model[0].weight = torch.nn.Parameter(torch.from_numpy(numpy.random.rand(inputs.shape[1], NUM_NEURONS_HIDDEN).astype(numpy.float32).T))
# model[0].bias = torch.nn.Parameter(torch.from_numpy(numpy.random.rand(1, 1)))
model[2].weight = torch.nn.Parameter(torch.from_numpy(numpy.random.rand(NUM_NEURONS_HIDDEN, 1).astype(numpy.float32).T))
print("Starting hidden layer weights:\n{}\n".format(model[0].weight))
print("Starting output layer weights:\n{}".format(model[2].weight))

Starting hidden layer weights:
Parameter containing:
tensor([[4.1702e-01, 3.0233e-01],
[7.2032e-01, 1.4676e-01],

Starting output layer weights:
Parameter containing:


And as PyTorch does, expressing the gradient descent process using PyTorch is much more straightforward since it automatically calculates our gradients for us.

inputs_tensor = torch.from_numpy(inputs)
truth_tensor = torch.from_numpy(ground_truth.reshape(-1, 1))

loss = torch.nn.MSELoss(reduction='mean')

optimizer = torch.optim.SGD(model.parameters(), lr=LEARNING_RATE)

model.train()
t0 = time.time()
for i in range(NUM_ITERATIONS):
f = model(inputs_tensor)

error = loss(f, truth_tensor)
if i % (NUM_ITERATIONS / 10) == 0:
print("error at step {:5d}: {:10.6e}".format(i, error))

error.backward()

optimizer.step()

print("Final weights:")
print("  hidden: {}".format(next(model[0].parameters()).detach().numpy().flatten()))
print("  output: {}".format(next(model[2].parameters()).detach().numpy().flatten()))
print("{:d} iterations took {:.1f} seconds".format(NUM_ITERATIONS, time.time() - t0))

error at step     0: 1.960156e-01
error at step  1000: 1.651661e-01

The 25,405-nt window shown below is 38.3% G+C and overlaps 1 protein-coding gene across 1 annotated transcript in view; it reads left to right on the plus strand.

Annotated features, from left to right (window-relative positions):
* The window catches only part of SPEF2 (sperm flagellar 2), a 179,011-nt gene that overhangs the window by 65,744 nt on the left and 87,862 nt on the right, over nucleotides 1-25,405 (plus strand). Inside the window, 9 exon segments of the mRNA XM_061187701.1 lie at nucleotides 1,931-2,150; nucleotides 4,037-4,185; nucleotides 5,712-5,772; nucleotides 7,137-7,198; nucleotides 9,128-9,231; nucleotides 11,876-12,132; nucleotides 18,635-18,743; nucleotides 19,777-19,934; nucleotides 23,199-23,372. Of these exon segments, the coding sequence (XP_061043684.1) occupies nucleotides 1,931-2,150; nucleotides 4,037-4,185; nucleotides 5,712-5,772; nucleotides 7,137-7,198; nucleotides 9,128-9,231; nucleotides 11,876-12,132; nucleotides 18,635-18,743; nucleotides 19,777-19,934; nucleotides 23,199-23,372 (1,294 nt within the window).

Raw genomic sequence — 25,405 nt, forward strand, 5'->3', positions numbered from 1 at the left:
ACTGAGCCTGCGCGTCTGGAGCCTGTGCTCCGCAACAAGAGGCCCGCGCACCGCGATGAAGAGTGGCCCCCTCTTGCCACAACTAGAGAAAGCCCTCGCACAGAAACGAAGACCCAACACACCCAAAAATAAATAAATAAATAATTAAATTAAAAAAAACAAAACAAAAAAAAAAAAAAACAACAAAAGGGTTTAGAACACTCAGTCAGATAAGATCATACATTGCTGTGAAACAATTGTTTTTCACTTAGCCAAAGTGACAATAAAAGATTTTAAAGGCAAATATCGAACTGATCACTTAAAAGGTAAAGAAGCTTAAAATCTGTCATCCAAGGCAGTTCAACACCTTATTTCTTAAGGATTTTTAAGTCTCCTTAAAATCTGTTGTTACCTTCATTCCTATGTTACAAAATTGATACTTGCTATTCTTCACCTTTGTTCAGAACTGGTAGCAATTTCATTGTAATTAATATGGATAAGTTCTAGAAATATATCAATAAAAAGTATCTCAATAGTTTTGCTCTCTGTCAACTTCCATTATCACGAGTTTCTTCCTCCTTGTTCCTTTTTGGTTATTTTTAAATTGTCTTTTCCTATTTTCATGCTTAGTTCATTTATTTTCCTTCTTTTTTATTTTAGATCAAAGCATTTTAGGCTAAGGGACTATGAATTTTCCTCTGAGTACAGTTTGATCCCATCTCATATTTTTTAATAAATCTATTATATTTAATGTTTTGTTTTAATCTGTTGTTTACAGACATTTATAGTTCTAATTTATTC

error at step  2000: 1.593565e-01
error at step  3000: 1.550351e-01
error at step  4000: 1.511067e-01
error at step  5000: 1.465351e-01
error at step  6000: 1.392272e-01
error at step  7000: 1.234844e-01
error at step  8000: 9.350532e-02
error at step  9000: 6.205267e-02
Final weights:
hidden: [ 1.6670684  1.6665915  2.4345472  2.2916615 -1.5066769 -1.5068121]
output: [ 0.70570666  2.0473638  -4.128679  ]
10000 iterations took 10.6 seconds


Once again, prediction is equally straightforward. We switch our model from training mode to evaluation mode, then run our inputs through it to get our predictions.

model.eval()

predicted_output = model(inputs_tensor).detach().numpy()
predicted_output = pandas.DataFrame(
predicted_output,
columns=["prediction"],
index=dataset.index)

output = pandas.concat(
(dataset, predicted_output),
axis=1)
output['error'] = output['output'] - output['prediction']
print("Predicted vs. actual outputs:")
print(output)

Predicted vs. actual outputs:
input1  input2  output  prediction     error
observation
1                 0       0       0    0.334522 -0.334522
2                 0       1       1    0.846053  0.153947
3                 1       0       1    0.849022  0.150978
4                 1       1       1    0.925358  0.074642